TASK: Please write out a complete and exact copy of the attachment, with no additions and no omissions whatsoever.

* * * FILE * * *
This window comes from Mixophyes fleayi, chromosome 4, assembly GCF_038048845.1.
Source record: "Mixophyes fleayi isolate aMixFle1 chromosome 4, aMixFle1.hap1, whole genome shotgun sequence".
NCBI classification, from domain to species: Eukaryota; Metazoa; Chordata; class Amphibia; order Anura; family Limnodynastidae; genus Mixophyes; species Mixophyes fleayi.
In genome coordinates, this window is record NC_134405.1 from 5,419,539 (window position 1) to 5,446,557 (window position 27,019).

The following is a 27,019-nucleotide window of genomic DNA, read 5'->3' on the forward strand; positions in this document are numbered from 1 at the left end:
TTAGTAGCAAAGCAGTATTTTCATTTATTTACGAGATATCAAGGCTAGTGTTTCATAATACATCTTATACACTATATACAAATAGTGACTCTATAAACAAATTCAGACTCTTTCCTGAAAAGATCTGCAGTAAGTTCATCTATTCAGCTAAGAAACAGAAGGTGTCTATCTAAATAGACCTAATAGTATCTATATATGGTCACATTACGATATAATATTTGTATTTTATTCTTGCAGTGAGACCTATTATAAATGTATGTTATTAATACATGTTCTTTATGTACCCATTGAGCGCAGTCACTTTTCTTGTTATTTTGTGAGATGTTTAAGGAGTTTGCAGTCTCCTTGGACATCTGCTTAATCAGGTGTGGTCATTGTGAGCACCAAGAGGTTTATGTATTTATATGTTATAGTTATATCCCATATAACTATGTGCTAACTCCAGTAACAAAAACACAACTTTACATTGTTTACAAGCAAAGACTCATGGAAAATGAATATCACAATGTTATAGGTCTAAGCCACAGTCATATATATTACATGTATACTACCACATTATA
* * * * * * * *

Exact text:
This window comes from Mixophyes fleayi, chromosome 4, assembly GCF_038048845.1.
Source record: "Mixophyes fleayi isolate aMixFle1 chromosome 4, aMixFle1.hap1, whole genome shotgun sequence".
NCBI classification, from domain to species: Eukaryota; Metazoa; Chordata; class Amphibia; order Anura; family Limnodynastidae; genus Mixophyes; species Mixophyes fleayi.
In genome coordinates, this window is record NC_134405.1 from 5,419,539 (window position 1) to 5,446,557 (window position 27,019).

The following is a 27,019-nucleotide window of genomic DNA, read 5'->3' on the forward strand; positions in this document are numbered from 1 at the left end:
TTAGTAGCAAAGCAGTATTTTCATTTATTTACGAGATATCAAGGCTAGTGTTTCATAATACATCTTATACACTATATACAAATAGTGACTCTATAAACAAATTCAGACTCTTTCCTGAAAAGATCTGCAGTAAGTTCATCTATTCAGCTAAGAAACAGAAGGTGTCTATCTAAATAGACCTAATAGTATCTATATATGGTCACATTACGATATAATATTTGTATTTTATTCTTGCAGTGAGACCTATTATAAATGTATGTTATTAATACATGTTCTTTATGTACCCATTGAGCGCAGTCACTTTTCTTGTTATTTTGTGAGATGTTTAAGGAGTTTGCAGTCTCCTTGGACATCTGCTTAATCAGGTGTGGTCATTGTGAGCACCAAGAGGTTTATGTATTTATATGTTATAGTTATATCCCATATAACTATGTGCTAACTCCAGTAACAAAAACACAACTTTACATTGTTTACAAGCAAAGACTCATGGAAAATGAATATCACAATGTTATAGGTCTAAGCCACAGTCATATATATTACATGTATACTACCACATTATA